Despite the pandemic gripping the world, the annual Muslim pilgrimage to Mecca in Saudi Arabia, the holiest site in Islam, is still officially scheduled for late July. Although the kingdom has asked Muslims to postpone their trips, unless it suspends the hajj, it poses devastating health risks.
Every year, more than two million perform the pilgrimage, gathering for a set of rituals in Mecca, traveling together to several sites in the outskirts of the city and then visiting the holy city of Medina, 300 miles away, where the Prophet Muhammad is buried.
The hajj is one of the five pillars of Islam, along with the confession of monotheism, prayers five times a day, annual charity and fasting in the month of Ramadan, which commenced on Friday. Every conscientious Muslim who can afford to perform the pilgrimage safely and endure it physically is required to undertake it at least once in a lifetime. Pilgrims often save and prepare for years before traveling to Mecca.
Having been a pilgrim, I remember how intense performing the hajj can be. From the arrival of the pilgrims in Saudi Arabia, to the various rituals of the hajj, to their departures home, millions of pilgrims are crammed together. They collectively glorify and sing the praises to the God of Abraham, Moses, Jesus and Muhammad in their largest possible numbers.
Social distancing and isolation are antithetical to the very rhythm of hajj. Mandatory vaccinations, better sanitation and habitations for pilgrims have drastically curbed the spread of infectious diseases such as typhoid and cholera during the pilgrimage, but there is no remedy for the coronavirus.
Saudi authorities have shown an awareness of the grave danger posed by the pandemic. On March 4, Saudi authorities canceled the umrah, a voluntary meritorious pilgrimage, for its citizens. Foreign citizens were already barred from traveling to the kingdom for the umrah.
Saudi Arabia needs to immediately announce the suspension of the pilgrimage because of the coronavirus pandemic. Such a declaration will emphasize the priority of safety in Islamic ethics to believers everywhere and will help in curbing religious gatherings during the pandemic.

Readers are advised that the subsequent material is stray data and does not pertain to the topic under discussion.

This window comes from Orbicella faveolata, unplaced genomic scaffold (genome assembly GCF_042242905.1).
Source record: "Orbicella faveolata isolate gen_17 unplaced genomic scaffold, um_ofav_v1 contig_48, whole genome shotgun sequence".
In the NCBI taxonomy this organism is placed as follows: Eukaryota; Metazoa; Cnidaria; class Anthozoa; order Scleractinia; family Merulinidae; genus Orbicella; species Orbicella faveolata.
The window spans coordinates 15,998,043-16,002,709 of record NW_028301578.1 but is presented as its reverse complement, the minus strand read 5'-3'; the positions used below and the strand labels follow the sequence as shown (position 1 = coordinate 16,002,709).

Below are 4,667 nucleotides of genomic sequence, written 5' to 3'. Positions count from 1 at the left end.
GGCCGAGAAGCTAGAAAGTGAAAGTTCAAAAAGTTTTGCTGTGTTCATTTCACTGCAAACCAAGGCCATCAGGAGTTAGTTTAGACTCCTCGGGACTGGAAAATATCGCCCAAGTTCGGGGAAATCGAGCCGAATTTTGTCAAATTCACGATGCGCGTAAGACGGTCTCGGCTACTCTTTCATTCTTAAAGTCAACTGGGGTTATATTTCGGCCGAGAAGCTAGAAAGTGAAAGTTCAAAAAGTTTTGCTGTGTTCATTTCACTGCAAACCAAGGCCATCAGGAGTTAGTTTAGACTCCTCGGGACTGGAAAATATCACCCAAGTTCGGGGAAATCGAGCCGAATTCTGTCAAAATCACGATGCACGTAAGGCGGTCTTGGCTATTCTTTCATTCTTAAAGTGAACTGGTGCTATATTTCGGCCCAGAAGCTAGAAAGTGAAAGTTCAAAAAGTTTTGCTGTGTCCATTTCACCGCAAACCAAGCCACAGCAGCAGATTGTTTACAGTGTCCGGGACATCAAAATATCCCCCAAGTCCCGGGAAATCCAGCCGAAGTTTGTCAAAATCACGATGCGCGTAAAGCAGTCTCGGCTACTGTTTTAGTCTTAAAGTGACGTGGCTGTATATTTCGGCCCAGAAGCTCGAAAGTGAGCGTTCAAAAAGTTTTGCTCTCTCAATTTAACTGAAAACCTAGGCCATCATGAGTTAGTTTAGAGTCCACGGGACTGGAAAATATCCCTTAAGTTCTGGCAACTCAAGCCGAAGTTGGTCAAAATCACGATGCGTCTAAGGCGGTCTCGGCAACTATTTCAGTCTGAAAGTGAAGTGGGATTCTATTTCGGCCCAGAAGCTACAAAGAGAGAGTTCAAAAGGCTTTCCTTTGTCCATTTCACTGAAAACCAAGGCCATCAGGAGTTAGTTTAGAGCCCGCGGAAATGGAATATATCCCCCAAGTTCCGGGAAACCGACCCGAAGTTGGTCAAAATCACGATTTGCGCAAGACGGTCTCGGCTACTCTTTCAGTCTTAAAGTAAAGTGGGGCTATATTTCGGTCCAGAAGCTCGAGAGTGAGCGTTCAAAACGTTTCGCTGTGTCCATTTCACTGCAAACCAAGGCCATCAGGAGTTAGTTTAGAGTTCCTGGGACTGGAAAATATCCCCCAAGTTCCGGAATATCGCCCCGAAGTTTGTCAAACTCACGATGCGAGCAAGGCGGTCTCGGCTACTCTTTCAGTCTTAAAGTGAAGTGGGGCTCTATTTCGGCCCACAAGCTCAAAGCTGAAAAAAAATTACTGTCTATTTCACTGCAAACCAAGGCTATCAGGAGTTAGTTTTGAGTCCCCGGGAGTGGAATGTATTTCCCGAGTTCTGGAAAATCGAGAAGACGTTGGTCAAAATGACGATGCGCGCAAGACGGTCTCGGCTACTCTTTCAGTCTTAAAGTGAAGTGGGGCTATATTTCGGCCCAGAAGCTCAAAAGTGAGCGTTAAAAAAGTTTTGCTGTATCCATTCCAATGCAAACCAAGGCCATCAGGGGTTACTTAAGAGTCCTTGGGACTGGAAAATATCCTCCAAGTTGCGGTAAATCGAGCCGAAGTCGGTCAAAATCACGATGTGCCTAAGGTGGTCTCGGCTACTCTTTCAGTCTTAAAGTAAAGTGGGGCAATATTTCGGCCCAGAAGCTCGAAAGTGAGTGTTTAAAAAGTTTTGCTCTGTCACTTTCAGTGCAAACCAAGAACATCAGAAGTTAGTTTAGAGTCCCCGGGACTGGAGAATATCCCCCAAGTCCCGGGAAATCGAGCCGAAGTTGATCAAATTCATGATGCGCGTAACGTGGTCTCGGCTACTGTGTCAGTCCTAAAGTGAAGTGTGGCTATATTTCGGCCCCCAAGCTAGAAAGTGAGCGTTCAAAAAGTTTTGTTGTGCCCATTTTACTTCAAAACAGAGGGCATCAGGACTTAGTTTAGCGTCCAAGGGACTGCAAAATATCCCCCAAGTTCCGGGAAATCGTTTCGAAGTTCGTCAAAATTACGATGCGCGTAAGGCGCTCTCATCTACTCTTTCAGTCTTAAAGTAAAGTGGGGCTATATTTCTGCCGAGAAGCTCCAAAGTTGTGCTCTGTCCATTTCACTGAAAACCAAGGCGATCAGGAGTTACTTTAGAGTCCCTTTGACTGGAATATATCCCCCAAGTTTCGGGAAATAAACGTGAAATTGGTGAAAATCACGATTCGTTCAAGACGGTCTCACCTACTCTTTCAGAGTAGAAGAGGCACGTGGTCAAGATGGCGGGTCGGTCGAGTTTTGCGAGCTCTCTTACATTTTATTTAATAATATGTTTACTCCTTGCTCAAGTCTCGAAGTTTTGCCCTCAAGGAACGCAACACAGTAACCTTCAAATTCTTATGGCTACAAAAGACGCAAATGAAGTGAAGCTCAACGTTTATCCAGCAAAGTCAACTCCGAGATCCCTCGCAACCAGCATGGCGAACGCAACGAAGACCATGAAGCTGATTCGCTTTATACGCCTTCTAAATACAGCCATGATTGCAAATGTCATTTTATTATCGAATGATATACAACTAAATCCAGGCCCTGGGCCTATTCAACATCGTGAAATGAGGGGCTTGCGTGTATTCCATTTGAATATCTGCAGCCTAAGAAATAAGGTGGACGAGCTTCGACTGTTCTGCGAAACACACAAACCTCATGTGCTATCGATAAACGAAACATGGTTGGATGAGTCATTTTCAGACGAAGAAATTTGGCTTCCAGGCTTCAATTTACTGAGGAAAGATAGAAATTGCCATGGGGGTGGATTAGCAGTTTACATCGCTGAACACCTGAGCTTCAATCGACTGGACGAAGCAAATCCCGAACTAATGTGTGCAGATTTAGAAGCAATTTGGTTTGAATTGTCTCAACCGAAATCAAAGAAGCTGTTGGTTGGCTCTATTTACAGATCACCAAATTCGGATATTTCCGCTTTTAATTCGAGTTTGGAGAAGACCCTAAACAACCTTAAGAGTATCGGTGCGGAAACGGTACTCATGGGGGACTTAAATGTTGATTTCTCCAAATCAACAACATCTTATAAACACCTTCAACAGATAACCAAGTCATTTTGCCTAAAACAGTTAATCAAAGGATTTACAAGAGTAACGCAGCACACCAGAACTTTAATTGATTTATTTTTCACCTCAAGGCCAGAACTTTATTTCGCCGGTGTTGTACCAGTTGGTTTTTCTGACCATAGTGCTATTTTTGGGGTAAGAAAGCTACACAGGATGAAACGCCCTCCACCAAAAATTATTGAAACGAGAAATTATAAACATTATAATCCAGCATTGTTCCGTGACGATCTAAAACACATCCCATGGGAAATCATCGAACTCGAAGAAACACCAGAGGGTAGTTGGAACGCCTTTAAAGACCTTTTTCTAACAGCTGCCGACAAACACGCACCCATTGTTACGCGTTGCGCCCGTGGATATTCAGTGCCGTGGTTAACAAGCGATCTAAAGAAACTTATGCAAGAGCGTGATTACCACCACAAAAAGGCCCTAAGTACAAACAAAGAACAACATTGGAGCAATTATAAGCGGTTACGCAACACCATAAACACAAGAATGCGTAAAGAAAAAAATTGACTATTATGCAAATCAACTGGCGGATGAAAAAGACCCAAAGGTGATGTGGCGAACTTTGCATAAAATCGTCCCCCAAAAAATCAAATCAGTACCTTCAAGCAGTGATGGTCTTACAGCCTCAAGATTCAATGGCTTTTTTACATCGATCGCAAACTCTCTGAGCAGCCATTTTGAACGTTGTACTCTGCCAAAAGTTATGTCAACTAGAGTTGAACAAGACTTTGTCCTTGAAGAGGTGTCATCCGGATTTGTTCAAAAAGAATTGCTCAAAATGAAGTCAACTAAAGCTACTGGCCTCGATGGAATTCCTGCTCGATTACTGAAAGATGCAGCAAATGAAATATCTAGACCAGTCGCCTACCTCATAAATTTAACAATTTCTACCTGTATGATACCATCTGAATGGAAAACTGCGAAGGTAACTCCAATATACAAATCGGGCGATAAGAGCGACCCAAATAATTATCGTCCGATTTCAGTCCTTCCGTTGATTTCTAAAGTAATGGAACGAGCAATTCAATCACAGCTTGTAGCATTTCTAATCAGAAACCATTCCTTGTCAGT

Suspending the hajj is a sensitive question and requires a scholarly consensus of Muslim religious and political leaders. Already, the images of the holy mosques of Mecca and Medina being emptied of believers have caused deep anguish among devout Muslims. Saudi Arabia has been reluctant to suspend the pilgrimage, fearing a backlash.
The kingdom’s reputation in the broader Muslim world has taken a battering in the past few years, with the tumultuous rise of Crown Prince Mohammed bin Salman, its disastrous war in Yemen and the gruesome murder of Jamal Khashoggi. Hence the caution.
But suspending the pilgrimage is a call the Saudis and religious leaders must make, for during wars, epidemics and extreme danger, the obligation to perform the hajj is removed. The Quran is explicit: “And do not with your own hands invest in destruction.” Prophet Muhammad taught that one should avoid contaminating others during epidemics.
While Islamic teachings mandate that a handful of people nominally perform the hajj under strict supervision, Saudi authorities can meet that requirement by allowing a very small number of locals to perform the hajj under socially distanced conditions equipped with protective gear.
Since the hajj was adopted in Islam, historians say, it has been suspended some 40 times. Plague in the Ottoman Empire resulted in the hajj of 1814 being severely disrupted due to the absence of the pilgrims.
Muslim ethicists have made it abundantly clear that the preservation of life during pandemics takes priority over practicing religious rituals. The 15th-century Egyptian scholar Ibn Hajar al-Asqalani pointed to the harm caused by large prayer gatherings during a plague. In December 1429, he wrote, the plague resulted in 40 deaths on a single day in Cairo.
A month later, when people returned from large congregations held in the desert to perform in penitential fasts and prayers for the plague to be lifted, the death rate escalated to over 1,000 a day. Similarly, failing to observe measures against contagion in Damascus a century earlier had catastrophic consequences, al-Asqalani reported.
And Ibn Rushd the Elder (the grandfather of the famous philosopher, physician and jurist Averroes) argued that a Muslim risking a dangerous journey incurred a sin, a stern warning to anyone who ignores the dangers posed by the current pandemic.
Sensible religious leaders around the world have already shuttered mosques for nearly a month. Scholars have advised the faithful to perform the late evening ritual prayers during Ramadan, known as tarawih, at home.
King Salman bin Abdulaziz, who holds the title “Custodian of the Two Holy Sanctuaries,” would advance a global public good by notifying the Muslim world of the hajj’s suspension. Consultation between the kingdom and representative Muslim countries would help build consensus on the need to suspend the obligation of hajj in this pilgrimage season.
An early decision will also save many lives by emphatically making it clear that religious gatherings anywhere during this crisis can be dangerous.
Ebrahim Moosa is a professor of Islamic thought and Muslim societies in the Keough School of Global Affairs at the University of Notre Dame.